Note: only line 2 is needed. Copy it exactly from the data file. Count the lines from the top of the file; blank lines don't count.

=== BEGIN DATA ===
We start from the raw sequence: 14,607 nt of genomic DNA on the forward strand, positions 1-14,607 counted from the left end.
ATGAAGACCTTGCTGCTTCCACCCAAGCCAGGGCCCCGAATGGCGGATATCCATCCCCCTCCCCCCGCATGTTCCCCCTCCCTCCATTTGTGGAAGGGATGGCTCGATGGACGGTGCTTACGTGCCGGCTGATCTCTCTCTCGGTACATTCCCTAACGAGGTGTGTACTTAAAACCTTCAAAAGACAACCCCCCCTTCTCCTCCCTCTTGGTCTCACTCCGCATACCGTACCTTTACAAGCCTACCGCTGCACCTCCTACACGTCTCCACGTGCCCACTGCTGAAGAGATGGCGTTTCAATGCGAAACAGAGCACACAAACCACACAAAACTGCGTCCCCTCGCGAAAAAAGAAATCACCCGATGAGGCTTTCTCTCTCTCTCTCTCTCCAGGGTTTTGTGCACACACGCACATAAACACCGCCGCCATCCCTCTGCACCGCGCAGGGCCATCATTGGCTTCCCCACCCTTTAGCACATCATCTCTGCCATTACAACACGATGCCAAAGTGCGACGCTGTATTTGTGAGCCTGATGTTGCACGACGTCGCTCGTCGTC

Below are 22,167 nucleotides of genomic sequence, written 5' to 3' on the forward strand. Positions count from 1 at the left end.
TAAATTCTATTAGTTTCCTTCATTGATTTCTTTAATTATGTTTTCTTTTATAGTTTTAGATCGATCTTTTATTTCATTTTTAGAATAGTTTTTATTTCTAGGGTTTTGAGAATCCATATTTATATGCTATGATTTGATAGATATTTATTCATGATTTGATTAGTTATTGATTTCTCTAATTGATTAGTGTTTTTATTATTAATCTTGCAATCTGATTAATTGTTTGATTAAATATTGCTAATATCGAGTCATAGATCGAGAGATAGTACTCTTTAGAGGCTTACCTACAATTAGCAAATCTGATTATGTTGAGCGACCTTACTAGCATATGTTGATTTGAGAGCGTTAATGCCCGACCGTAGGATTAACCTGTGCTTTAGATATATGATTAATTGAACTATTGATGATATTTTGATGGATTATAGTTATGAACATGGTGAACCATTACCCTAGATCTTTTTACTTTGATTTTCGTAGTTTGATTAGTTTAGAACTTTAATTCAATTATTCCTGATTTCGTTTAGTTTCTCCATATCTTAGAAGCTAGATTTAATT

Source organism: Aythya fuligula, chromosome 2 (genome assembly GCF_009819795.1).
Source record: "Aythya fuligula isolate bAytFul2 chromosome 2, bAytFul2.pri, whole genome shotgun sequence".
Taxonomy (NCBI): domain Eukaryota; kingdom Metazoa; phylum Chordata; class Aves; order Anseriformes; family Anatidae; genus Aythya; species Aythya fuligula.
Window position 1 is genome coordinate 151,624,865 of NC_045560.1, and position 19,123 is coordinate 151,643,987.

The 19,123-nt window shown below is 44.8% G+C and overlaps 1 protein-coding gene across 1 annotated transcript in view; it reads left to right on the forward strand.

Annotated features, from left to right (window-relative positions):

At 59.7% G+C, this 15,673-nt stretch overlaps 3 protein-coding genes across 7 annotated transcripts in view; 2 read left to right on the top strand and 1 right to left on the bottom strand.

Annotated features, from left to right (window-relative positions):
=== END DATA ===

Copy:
ATGAAGACCTTGCTGCTTCCACCCAAGCCAGGGCCCCGAATGGCGGATATCCATCCCCCTCCCCCCGCATGTTCCCCCTCCCTCCATTTGTGGAAGGGATGGCTCGATGGACGGTGCTTACGTGCCGGCTGATCTCTCTCTCGGTACATTCCCTAACGAGGTGTGTACTTAAAACCTTCAAAAGACAACCCCCCCTTCTCCTCCCTCTTGGTCTCACTCCGCATACCGTACCTTTACAAGCCTACCGCTGCACCTCCTACACGTCTCCACGTGCCCACTGCTGAAGAGATGGCGTTTCAATGCGAAACAGAGCACACAAACCACACAAAACTGCGTCCCCTCGCGAAAAAAGAAATCACCCGATGAGGCTTTCTCTCTCTCTCTCTCTCCAGGGTTTTGTGCACACACGCACATAAACACCGCCGCCATCCCTCTGCACCGCGCAGGGCCATCATTGGCTTCCCCACCCTTTAGCACATCATCTCTGCCATTACAACACGATGCCAAAGTGCGACGCTGTATTTGTGAGCCTGATGTTGCACGACGTCGCTCGTCGTC